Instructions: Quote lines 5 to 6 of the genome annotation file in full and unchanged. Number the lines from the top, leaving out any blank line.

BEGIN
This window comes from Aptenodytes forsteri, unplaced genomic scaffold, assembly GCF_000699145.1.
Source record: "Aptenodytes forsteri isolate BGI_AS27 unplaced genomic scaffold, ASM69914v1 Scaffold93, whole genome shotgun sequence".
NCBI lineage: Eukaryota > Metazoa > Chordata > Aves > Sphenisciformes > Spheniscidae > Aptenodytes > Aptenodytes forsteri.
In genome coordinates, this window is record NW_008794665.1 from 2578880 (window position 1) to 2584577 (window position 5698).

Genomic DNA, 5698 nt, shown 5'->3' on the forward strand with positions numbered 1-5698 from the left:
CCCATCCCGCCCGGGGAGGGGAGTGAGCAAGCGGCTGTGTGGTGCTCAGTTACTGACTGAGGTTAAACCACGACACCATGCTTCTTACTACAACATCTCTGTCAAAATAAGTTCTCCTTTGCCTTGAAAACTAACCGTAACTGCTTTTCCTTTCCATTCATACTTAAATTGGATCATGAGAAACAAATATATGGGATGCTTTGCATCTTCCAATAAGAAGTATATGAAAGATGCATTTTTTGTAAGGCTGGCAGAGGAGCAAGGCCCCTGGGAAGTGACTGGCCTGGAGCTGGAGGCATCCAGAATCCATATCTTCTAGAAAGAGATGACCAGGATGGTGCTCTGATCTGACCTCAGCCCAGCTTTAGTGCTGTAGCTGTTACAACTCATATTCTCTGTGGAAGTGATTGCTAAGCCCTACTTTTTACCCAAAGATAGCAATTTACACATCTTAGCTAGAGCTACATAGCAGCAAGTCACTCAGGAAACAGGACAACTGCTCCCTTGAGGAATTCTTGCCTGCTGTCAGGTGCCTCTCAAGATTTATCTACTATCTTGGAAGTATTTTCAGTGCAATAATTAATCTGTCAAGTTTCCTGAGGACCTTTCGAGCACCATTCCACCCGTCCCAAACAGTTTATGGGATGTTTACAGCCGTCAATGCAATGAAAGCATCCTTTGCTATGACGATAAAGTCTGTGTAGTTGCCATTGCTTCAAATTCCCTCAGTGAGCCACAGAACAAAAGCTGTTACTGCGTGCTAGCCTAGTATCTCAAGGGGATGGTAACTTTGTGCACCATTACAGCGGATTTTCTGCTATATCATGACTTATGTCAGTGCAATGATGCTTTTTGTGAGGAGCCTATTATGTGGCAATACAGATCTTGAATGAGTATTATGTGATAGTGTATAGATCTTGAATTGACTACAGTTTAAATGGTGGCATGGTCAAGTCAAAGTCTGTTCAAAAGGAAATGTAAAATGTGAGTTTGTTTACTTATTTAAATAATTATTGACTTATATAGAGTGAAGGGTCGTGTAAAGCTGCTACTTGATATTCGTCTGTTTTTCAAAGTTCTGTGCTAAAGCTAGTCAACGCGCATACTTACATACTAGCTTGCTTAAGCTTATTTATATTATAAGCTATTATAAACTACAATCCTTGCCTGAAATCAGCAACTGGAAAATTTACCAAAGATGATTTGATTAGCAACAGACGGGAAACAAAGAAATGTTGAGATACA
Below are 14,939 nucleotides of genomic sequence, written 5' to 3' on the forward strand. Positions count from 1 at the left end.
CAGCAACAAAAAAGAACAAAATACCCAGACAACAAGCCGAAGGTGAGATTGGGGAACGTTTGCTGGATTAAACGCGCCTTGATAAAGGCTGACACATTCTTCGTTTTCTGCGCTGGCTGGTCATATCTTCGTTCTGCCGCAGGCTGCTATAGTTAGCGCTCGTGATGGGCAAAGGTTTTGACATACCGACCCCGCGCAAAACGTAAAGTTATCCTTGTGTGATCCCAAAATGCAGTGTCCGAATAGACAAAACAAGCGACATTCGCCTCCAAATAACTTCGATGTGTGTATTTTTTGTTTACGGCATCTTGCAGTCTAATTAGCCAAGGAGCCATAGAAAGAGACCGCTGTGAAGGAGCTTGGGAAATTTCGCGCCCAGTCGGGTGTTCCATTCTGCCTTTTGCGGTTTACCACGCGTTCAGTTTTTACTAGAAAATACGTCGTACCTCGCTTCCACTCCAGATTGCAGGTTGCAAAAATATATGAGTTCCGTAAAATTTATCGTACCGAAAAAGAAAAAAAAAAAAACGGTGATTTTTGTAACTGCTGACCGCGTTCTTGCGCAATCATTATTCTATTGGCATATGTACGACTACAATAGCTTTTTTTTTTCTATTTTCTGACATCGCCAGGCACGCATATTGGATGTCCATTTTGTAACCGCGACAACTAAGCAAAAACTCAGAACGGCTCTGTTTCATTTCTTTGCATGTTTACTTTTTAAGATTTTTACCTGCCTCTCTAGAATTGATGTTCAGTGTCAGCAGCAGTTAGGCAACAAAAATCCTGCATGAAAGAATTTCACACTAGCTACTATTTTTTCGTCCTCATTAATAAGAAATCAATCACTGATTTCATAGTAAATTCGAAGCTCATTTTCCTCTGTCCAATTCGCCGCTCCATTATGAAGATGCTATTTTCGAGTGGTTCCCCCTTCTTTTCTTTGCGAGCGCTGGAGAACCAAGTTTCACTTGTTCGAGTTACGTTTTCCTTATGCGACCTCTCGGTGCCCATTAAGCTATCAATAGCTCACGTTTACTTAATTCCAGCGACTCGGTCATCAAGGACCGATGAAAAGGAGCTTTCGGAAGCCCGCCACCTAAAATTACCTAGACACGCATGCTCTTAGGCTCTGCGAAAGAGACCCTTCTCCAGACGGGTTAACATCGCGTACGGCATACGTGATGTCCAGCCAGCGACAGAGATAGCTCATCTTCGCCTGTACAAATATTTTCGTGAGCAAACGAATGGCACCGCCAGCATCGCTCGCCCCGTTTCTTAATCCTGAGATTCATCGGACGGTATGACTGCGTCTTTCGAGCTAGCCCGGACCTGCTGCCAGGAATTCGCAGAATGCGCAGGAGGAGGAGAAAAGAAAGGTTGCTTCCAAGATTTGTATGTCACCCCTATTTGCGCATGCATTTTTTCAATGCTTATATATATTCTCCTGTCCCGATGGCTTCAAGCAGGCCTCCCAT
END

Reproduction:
Genomic DNA, 5698 nt, shown 5'->3' on the forward strand with positions numbered 1-5698 from the left:
CCCATCCCGCCCGGGGAGGGGAGTGAGCAAGCGGCTGTGTGGTGCTCAGTTACTGACTGAGGTTAAACCACGACACCATGCTTCTTACTACAACATCTCTGTCAAAATAAGTTCTCCTTTGCCTTGAAAACTAACCGTAACTGCTTTTCCTTTCCATTCATACTTAAATTGGATCATGAGAAACAAATATATGGGATGCTTTGCATCTTCCAATAAGAAGTATATGAAAGATGCATTTTTTGTAAGGCTGGCAGAGGAGCAAGGCCCCTGGGAAGTGACTGGCCTGGAGCTGGAGGCATCCAGAATCCATATCTTCTAGAAAGAGATGACCAGGATGGTGCTCTGATCTGACCTCAGCCCAGCTTTAGTGCTGTAGCTGTTACAACTCATATTCTCTGTGGAAGTGATTGCTAAGCCCTACTTTTTACCCAAAGATAGCAATTTACACATCTTAGCTAGAGCTACATAGCAGCAAGTCACTCAGGAAACAGGACAACTGCTCCCTTGAGGAATTCTTGCCTGCTGTCAGGTGCCTCTCAAGATTTATCTACTATCTTGGAAGTATTTTCAGTGCAATAATTAATCTGTCAAGTTTCCTGAGGACCTTTCGAGCACCATTCCACCCGTCCCAAACAGTTTATGGGATGTTTACAGCCGTCAATGCAATGAAAGCATCCTTTGCTATGACGATAAAGTCTGTGTAGTTGCCATTGCTTCAAATTCCCTCAGTGAGCCACAGAACAAAAGCTGTTACTGCGTGCTAGCCTAGTATCTCAAGGGGATGGTAACTTTGTGCACCATTACAGCGGATTTTCTGCTATATCATGACTTATGTCAGTGCAATGATGCTTTTTGTGAGGAGCCTATTATGTGGCAATACAGATCTTGAATGAGTATTATGTGATAGTGTATAGATCTTGAATTGACTACAGTTTAAATGGTGGCATGGTCAAGTCAAAGTCTGTTCAAAAGGAAATGTAAAATGTGAGTTTGTTTACTTATTTAAATAATTATTGACTTATATAGAGTGAAGGGTCGTGTAAAGCTGCTACTTGATATTCGTCTGTTTTTCAAAGTTCTGTGCTAAAGCTAGTCAACGCGCATACTTACATACTAGCTTGCTTAAGCTTATTTATATTATAAGCTATTATAAACTACAATCCTTGCCTGAAATCAGCAACTGGAAAATTTACCAAAGATGATTTGATTAGCAACAGACGGGAAACAAAGAAATGTTGAGATACA